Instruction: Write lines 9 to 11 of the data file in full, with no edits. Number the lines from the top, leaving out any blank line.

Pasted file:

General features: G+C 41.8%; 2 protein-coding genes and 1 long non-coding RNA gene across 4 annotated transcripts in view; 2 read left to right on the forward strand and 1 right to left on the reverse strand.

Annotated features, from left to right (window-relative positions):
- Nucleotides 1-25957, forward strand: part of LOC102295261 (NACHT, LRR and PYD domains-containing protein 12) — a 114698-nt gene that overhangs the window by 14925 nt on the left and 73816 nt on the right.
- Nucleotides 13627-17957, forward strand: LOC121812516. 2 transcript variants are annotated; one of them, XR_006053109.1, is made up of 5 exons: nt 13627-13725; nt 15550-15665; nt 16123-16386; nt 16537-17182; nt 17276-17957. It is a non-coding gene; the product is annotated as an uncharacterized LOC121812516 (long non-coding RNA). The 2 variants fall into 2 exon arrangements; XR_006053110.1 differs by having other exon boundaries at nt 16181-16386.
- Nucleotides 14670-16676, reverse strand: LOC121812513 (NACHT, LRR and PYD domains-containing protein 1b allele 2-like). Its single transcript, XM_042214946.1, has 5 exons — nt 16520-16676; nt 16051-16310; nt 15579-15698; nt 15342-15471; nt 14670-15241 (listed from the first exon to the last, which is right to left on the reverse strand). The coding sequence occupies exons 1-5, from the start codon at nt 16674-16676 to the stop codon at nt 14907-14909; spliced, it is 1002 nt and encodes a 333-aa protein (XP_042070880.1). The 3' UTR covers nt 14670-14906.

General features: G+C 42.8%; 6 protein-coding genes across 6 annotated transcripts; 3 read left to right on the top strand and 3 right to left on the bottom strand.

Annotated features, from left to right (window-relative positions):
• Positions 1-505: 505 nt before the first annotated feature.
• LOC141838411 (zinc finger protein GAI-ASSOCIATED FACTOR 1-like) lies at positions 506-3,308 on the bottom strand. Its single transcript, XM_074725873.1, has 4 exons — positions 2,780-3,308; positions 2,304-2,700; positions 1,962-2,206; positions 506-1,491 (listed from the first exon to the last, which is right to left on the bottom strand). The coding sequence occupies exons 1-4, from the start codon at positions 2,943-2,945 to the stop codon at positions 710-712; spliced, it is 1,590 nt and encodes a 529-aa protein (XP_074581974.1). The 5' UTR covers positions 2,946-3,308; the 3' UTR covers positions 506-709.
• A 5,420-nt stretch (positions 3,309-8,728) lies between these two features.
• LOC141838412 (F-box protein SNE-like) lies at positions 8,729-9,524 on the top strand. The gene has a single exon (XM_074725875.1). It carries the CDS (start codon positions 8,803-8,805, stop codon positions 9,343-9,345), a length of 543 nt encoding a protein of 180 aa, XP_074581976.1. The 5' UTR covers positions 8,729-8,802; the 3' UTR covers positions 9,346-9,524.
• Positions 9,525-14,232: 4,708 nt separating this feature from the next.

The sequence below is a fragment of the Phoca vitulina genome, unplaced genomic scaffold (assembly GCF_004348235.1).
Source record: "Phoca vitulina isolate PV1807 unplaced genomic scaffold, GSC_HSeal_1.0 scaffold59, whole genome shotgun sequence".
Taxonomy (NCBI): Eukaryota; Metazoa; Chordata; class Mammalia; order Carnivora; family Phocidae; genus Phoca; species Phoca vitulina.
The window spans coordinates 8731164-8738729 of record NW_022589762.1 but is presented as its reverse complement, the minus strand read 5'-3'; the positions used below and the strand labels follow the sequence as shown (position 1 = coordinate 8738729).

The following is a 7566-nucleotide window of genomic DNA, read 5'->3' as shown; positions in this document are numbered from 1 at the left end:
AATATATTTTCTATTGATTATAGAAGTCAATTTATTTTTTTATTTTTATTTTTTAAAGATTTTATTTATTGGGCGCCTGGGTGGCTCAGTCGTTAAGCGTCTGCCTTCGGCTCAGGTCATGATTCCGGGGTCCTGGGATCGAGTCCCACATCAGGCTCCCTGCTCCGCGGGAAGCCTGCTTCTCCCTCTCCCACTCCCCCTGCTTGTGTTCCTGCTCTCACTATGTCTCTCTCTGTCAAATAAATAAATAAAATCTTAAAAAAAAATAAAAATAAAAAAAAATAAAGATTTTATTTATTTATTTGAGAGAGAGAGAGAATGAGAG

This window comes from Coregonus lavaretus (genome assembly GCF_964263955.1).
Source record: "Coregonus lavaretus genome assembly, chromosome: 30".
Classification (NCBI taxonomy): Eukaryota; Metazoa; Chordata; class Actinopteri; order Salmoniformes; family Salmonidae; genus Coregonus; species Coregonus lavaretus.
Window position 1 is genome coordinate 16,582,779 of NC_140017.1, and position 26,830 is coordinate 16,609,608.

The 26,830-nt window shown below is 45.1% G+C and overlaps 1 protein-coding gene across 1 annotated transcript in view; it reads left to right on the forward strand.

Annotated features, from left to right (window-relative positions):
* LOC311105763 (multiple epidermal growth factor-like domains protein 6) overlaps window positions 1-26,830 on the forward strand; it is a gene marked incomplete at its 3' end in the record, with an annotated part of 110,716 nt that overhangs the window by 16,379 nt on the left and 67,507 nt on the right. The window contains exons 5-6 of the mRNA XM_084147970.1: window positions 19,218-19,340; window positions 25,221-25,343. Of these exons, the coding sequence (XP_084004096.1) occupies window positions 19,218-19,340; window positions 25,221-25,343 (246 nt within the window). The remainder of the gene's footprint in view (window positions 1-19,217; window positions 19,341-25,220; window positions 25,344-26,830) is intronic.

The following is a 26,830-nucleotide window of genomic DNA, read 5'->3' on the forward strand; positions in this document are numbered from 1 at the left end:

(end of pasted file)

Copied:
• LOC141838411 (zinc finger protein GAI-ASSOCIATED FACTOR 1-like) lies at positions 506-3,308 on the bottom strand. Its single transcript, XM_074725873.1, has 4 exons — positions 2,780-3,308; positions 2,304-2,700; positions 1,962-2,206; positions 506-1,491 (listed from the first exon to the last, which is right to left on the bottom strand). The coding sequence occupies exons 1-4, from the start codon at positions 2,943-2,945 to the stop codon at positions 710-712; spliced, it is 1,590 nt and encodes a 529-aa protein (XP_074581974.1). The 5' UTR covers positions 2,946-3,308; the 3' UTR covers positions 506-709.
• A 5,420-nt stretch (positions 3,309-8,728) lies between these two features.
• LOC141838412 (F-box protein SNE-like) lies at positions 8,729-9,524 on the top strand. The gene has a single exon (XM_074725875.1). It carries the CDS (start codon positions 8,803-8,805, stop codon positions 9,343-9,345), a length of 543 nt encoding a protein of 180 aa, XP_074581976.1. The 5' UTR covers positions 8,729-8,802; the 3' UTR covers positions 9,346-9,524.